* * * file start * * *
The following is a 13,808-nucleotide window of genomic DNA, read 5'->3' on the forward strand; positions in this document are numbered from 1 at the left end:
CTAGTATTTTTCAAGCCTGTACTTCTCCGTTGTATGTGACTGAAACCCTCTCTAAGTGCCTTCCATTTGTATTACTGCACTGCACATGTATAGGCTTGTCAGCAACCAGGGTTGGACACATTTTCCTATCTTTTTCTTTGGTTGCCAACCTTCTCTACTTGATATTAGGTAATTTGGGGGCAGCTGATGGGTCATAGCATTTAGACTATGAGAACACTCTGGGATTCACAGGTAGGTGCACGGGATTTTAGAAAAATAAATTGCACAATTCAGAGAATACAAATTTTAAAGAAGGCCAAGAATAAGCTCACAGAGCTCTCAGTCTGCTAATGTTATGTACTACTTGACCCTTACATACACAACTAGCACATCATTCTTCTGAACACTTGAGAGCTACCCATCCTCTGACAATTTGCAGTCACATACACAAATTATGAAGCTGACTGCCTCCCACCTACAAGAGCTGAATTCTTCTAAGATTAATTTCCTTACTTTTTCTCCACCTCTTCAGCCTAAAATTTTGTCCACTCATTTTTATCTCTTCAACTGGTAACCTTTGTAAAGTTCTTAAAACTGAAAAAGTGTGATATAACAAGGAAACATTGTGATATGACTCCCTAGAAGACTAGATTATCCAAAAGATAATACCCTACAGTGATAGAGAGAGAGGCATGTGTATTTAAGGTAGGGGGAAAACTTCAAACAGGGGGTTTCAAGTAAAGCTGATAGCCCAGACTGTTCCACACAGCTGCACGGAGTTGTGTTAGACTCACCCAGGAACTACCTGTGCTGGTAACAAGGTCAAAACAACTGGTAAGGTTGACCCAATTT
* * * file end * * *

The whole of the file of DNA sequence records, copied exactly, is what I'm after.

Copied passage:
The following is a 13,808-nucleotide window of genomic DNA, read 5'->3' on the forward strand; positions in this document are numbered from 1 at the left end:
CTAGTATTTTTCAAGCCTGTACTTCTCCGTTGTATGTGACTGAAACCCTCTCTAAGTGCCTTCCATTTGTATTACTGCACTGCACATGTATAGGCTTGTCAGCAACCAGGGTTGGACACATTTTCCTATCTTTTTCTTTGGTTGCCAACCTTCTCTACTTGATATTAGGTAATTTGGGGGCAGCTGATGGGTCATAGCATTTAGACTATGAGAACACTCTGGGATTCACAGGTAGGTGCACGGGATTTTAGAAAAATAAATTGCACAATTCAGAGAATACAAATTTTAAAGAAGGCCAAGAATAAGCTCACAGAGCTCTCAGTCTGCTAATGTTATGTACTACTTGACCCTTACATACACAACTAGCACATCATTCTTCTGAACACTTGAGAGCTACCCATCCTCTGACAATTTGCAGTCACATACACAAATTATGAAGCTGACTGCCTCCCACCTACAAGAGCTGAATTCTTCTAAGATTAATTTCCTTACTTTTTCTCCACCTCTTCAGCCTAAAATTTTGTCCACTCATTTTTATCTCTTCAACTGGTAACCTTTGTAAAGTTCTTAAAACTGAAAAAGTGTGATATAACAAGGAAACATTGTGATATGACTCCCTAGAAGACTAGATTATCCAAAAGATAATACCCTACAGTGATAGAGAGAGAGGCATGTGTATTTAAGGTAGGGGGAAAACTTCAAACAGGGGGTTTCAAGTAAAGCTGATAGCCCAGACTGTTCCACACAGCTGCACGGAGTTGTGTTAGACTCACCCAGGAACTACCTGTGCTGGTAACAAGGTCAAAACAACTGGTAAGGTTGACCCAATTT